By Lestey Gist, The Gist of Freedom
Samuel E. Cornish edited Freedom’s Journal, the first black-owned and -operated newspaper in the United States. Freedom’s Journal was circulated throughout 11 states, as well as Canada, Europe, and Haiti.
Click and Learn more about Black Abolitionists on
The Gist of Freedom~ As We Read and Discuss Benjamin Quarles’ book, Black Abolitionists chapter 2
Although Samuel E. Cornish was not a graduate of the NYAFS, his life and career were connected to the school’s progress. Samuel E. Cornish was a free black man born in Delaware in 1795. Along with John B. Russworm, Cornish edited Freedom’s Journal, the first black-owned and -operated newspaper in the United States. Freedom’s Journal was the first newspaper to note and publish the important occurrences among the black community, including births, deaths, and marriages.
The paper was circulated throughout 11 states, as well as Canada, Europe, and Haiti. The paper also featured stories about notable African Americans as well as providing international and local news stories. This publication in many way anticipated publications like Frederick Douglass’s North Star.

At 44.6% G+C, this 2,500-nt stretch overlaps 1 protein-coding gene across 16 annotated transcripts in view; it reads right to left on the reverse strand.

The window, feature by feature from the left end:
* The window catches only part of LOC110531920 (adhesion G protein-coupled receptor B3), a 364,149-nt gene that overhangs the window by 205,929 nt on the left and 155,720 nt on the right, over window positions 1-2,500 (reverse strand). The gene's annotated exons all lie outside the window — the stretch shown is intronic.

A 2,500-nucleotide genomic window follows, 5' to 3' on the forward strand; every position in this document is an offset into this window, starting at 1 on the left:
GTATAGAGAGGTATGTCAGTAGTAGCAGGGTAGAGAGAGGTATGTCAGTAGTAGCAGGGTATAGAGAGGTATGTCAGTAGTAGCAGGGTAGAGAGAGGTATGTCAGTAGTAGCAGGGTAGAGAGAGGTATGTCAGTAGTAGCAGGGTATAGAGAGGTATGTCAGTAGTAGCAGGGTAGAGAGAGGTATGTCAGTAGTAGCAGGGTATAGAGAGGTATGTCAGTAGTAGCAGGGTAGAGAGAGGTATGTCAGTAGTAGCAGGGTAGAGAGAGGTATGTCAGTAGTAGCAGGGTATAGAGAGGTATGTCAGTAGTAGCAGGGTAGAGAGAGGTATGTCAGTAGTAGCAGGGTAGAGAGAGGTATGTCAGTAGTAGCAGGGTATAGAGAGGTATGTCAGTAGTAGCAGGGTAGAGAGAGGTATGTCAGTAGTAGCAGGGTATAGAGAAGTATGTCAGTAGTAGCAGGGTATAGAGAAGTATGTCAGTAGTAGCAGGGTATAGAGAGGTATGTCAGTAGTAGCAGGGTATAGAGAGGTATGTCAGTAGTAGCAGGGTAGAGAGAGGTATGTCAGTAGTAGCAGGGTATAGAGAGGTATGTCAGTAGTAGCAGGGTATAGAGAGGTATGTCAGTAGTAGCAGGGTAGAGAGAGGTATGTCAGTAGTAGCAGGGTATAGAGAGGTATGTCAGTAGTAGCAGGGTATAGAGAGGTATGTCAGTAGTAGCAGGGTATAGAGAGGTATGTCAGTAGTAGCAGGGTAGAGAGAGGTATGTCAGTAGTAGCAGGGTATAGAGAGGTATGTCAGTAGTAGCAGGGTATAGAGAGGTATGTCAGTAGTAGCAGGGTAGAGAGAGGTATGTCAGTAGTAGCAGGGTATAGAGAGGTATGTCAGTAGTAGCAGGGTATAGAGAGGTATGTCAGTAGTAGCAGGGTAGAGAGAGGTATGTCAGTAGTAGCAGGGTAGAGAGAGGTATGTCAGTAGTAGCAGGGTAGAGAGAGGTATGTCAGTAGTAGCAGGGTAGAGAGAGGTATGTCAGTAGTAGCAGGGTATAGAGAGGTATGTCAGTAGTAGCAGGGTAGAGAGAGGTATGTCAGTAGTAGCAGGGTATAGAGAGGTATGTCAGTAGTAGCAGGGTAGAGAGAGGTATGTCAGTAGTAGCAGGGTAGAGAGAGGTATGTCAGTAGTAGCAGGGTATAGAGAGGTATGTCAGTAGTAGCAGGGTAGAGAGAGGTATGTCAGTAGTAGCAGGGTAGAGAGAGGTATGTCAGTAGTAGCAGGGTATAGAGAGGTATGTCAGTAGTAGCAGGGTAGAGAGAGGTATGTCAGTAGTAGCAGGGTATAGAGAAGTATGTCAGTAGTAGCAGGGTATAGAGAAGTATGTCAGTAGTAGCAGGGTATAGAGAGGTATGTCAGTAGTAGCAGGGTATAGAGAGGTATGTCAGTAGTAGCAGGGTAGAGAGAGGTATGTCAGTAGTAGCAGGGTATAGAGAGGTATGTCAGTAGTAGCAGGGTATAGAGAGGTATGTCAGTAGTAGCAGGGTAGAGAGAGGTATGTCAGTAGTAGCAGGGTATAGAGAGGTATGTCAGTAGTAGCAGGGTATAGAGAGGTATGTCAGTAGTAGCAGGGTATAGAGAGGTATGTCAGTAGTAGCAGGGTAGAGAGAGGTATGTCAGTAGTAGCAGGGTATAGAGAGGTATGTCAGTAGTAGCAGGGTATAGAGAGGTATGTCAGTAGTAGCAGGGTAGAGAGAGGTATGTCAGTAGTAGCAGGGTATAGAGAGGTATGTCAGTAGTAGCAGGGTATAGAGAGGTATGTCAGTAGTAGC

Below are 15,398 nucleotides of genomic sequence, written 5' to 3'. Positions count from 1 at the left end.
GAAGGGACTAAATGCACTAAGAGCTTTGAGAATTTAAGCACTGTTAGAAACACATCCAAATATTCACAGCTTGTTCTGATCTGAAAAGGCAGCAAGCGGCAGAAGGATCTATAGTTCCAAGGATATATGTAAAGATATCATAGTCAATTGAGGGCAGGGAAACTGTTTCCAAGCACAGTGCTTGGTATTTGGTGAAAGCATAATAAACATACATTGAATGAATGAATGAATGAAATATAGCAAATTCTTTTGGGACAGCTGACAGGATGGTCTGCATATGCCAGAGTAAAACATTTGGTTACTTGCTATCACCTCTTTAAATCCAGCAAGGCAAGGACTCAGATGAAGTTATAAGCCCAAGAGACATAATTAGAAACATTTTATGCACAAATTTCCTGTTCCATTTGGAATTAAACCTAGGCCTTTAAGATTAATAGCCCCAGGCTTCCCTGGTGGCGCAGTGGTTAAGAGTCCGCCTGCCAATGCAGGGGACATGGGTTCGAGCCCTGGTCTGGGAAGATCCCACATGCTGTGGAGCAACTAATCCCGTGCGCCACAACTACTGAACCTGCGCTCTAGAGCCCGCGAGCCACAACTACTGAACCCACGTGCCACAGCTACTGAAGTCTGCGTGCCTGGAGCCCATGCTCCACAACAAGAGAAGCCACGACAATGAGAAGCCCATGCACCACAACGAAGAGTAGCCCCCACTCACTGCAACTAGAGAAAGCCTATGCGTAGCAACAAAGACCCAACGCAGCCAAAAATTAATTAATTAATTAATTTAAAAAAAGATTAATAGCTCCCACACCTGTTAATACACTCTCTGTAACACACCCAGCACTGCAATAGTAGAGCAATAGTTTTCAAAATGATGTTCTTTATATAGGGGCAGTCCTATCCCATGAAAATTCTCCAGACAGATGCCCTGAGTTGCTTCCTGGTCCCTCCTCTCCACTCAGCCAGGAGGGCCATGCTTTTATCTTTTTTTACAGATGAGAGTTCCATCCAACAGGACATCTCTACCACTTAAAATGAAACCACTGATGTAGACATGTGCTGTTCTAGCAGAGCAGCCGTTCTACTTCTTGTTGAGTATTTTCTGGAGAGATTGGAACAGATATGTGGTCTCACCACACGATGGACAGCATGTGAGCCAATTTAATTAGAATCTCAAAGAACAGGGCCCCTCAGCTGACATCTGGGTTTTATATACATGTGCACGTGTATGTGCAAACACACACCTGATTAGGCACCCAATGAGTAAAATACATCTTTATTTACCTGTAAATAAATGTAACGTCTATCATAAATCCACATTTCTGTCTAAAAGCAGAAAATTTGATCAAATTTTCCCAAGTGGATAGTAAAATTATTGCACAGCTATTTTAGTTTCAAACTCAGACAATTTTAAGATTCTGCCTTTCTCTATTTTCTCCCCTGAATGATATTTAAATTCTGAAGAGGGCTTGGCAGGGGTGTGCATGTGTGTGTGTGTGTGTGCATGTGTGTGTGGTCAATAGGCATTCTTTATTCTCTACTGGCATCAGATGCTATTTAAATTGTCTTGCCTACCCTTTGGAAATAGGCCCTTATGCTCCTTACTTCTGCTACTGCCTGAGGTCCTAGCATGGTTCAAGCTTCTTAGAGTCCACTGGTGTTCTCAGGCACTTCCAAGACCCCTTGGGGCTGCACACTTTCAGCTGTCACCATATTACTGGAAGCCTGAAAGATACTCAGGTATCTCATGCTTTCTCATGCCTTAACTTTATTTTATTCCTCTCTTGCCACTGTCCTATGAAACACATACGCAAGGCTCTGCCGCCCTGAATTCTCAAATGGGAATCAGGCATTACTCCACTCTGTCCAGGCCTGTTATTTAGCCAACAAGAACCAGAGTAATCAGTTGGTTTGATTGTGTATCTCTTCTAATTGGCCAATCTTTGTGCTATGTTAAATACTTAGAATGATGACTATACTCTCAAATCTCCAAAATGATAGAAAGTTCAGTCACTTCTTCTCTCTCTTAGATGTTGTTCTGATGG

Cornish resigned from the newspaper, but did not relinquish his role as an advocate for African Americans. Among other tasks in the community, Cornish worked on behalf of the New York African Free School, acting as a liaison in the sometimes tense relationship between the school administrators and the parents of young African Americans in the community. According to Charles C. Andrews, Cornish inquired “into the condition of every coloured family in this city.”
For Andrews, Cornish’s “services have been of essential use, in stimulating the parents to send their children to school, and in furnishing more minute information relative to our coloured population.”
Cornish’s reports to the Manumission Society seemed to indicate that it was not lack of interest that sometimes kept black parents from sending their children to school. Rather, the often crushing poverty families faced rendered it impossible to spare children from the working world. In other cases, families might be willing to send their children to school, but lacked the warm clothing those children would need for the often long walk to class.
In response to this need, African American women formed the African Dorcas Society, which worked to supply warm clothing for families in need. Cornish died in New York City in 1858.